A Comprehensive Guide to Ring Restoration
Written by Annabelle
June 24, 2020
Rings are the most symbolic and prominent type of jewelry, and with good reason! They're highly visible thanks to being on your hand all day and they're equally prone to banging and rubbing against every item you touch. It's no wonder why rings suffer the most damage when it comes to jewelry repair, so read on to learn more about ring restoration.
What Is Ring Restoration?
Ring restoration comes in many forms depending on the extent of the damage to the ring. For most rings, it's a simple clean and polish to remove scratches and dirt from the item. For other rings, it may entail stone replacement, stone polishing, plating, enameling, and even ring shank restoration. We've compiled a quick list of common ring restoration repairs below.
- Clean and Polish: Some rings can get quite scuffed and dirty over time, and even tarnish with exposure to your skin and other chemicals. Sterling silver, brass, and other miscellaneous non-precious alloys are especially vulnerable to tarnishing. The jeweler quickly buffs off a very thin surface layer on your item to remove the scratches and oxidation. Then the jeweler cleans it with industry-grade machinery that knocks out all the dirt from the nooks and crannies you can't reach on your own.
- Stone Replacement: Stones can fall out of rings over time, and they'll need replacement. After all, no one likes looking at an empty setting! The jeweler will match the stone replacement back to any other stones in your item to ensure matching size and quality. Then the stone is reset and tightened for a seamless look.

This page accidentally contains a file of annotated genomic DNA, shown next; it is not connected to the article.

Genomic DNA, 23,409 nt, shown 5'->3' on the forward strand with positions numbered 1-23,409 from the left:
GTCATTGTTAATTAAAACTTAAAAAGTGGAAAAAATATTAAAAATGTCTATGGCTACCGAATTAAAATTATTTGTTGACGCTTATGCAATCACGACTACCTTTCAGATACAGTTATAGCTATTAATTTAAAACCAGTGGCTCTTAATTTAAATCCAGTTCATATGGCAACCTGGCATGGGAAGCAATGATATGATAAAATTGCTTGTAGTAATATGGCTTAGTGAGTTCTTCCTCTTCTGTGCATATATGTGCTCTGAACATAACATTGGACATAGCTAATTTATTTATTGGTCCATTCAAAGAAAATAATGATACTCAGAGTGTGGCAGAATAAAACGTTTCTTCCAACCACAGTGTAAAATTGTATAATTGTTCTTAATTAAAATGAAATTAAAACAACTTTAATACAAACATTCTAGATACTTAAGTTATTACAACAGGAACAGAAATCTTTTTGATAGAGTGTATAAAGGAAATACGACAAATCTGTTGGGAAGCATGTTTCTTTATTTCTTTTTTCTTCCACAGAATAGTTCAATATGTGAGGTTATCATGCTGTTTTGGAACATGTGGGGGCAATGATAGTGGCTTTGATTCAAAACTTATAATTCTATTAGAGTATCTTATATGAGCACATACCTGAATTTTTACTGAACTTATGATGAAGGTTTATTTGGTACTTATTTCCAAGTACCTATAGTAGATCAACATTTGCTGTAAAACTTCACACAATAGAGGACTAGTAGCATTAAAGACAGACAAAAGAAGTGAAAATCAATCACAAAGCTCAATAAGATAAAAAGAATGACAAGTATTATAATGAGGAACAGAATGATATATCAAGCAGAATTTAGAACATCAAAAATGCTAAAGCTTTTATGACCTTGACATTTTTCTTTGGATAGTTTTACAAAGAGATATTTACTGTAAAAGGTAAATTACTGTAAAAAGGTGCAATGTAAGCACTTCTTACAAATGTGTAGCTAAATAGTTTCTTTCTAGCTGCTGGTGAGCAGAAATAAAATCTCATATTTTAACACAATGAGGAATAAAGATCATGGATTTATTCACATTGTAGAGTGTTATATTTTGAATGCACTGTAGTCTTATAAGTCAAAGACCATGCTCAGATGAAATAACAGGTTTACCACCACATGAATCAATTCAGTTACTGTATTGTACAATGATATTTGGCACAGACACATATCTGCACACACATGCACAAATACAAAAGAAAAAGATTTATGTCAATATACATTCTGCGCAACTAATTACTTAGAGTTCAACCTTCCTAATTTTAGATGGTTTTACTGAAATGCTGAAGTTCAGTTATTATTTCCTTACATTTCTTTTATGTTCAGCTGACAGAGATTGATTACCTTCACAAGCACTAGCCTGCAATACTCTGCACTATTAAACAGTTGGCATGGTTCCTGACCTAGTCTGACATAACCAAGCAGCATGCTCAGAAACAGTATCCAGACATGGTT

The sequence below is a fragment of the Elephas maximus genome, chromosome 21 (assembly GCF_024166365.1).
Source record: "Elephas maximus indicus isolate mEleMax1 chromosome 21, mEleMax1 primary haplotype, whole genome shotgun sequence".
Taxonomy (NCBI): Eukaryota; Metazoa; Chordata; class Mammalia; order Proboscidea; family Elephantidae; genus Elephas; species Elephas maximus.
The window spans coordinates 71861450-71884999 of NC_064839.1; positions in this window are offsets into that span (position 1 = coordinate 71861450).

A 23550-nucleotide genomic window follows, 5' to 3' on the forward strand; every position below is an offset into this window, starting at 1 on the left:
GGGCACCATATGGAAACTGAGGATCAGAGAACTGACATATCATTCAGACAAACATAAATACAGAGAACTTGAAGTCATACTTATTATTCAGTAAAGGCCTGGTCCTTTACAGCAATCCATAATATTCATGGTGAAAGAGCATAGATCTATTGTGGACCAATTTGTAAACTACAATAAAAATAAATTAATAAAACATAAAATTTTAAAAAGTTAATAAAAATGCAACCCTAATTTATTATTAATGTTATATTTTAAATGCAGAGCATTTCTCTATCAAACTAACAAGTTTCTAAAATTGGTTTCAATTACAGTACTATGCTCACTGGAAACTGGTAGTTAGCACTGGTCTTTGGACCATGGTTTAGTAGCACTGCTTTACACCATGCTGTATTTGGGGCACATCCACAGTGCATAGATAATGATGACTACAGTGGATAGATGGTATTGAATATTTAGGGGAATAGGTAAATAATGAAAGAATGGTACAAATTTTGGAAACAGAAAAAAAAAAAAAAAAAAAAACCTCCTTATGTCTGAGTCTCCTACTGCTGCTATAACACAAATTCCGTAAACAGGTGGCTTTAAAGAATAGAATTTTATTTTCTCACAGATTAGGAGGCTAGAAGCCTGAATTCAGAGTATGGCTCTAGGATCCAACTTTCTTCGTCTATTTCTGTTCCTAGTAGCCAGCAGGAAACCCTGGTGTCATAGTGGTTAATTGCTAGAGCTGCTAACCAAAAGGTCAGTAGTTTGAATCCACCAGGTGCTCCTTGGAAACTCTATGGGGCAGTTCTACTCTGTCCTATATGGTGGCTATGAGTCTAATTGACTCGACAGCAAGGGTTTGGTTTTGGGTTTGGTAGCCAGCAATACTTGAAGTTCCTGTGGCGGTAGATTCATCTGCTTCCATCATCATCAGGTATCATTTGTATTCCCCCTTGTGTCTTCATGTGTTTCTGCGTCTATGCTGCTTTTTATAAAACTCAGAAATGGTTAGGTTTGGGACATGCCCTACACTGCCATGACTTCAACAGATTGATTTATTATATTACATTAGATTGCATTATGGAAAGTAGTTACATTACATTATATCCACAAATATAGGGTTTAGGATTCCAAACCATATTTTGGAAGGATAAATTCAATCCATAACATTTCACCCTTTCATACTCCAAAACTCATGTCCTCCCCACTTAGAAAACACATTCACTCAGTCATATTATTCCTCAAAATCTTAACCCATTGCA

- Stone Polishing: Colored stones can wear down over years of wear and need a quick buff to restore them back to their original glittery look. A lapidary can skillfully remove scratches and soften chips with some polishing.
- Plating: White gold rings need rhodium plating to hide the metal's original yellow-gray look, and gold-plated rings wear down to the base metal over time! The jeweler polishes the ring to remove the original plating and create a smooth texture. Then the item is submerged in the plating tank and electricity runs through the tank to fuse gold or rhodium to the surface of the item.
- Enameling: Enamel is jewelry paint, and it's commonly found in fancy ring designs or class rings! The jeweler simply touches up the item by polishing it and removing all traces of original enamel. Then new enamel is painted on and the item is left to cure in an enameling kiln to harden the paint to the surface of the ring.
- Prong Repair: The itty bitty pieces of metal that hold your stones in are prone to wearing down or breaking over time. To repair this, the jeweler adds a bit of matching wire in the same metal as your item to the base of the setting, or the top of the worn-down prong. Then the prong is polished and the jeweler ensures it securely holds down the stone.
- Ring Shank Replacement: For rings that are extremely thin, cracked, or broken at the back of the band, they'll need a ring shank replacement. The jeweler cuts off the original band and replaces it with a thicker and stronger portion of metal. Depending on the area of work, this can be a quarter, half, or full-shank replacement.
Now you're all set when it comes to ring restoration! Comment below if you have a ring you'd like to fix up and we can help you get started.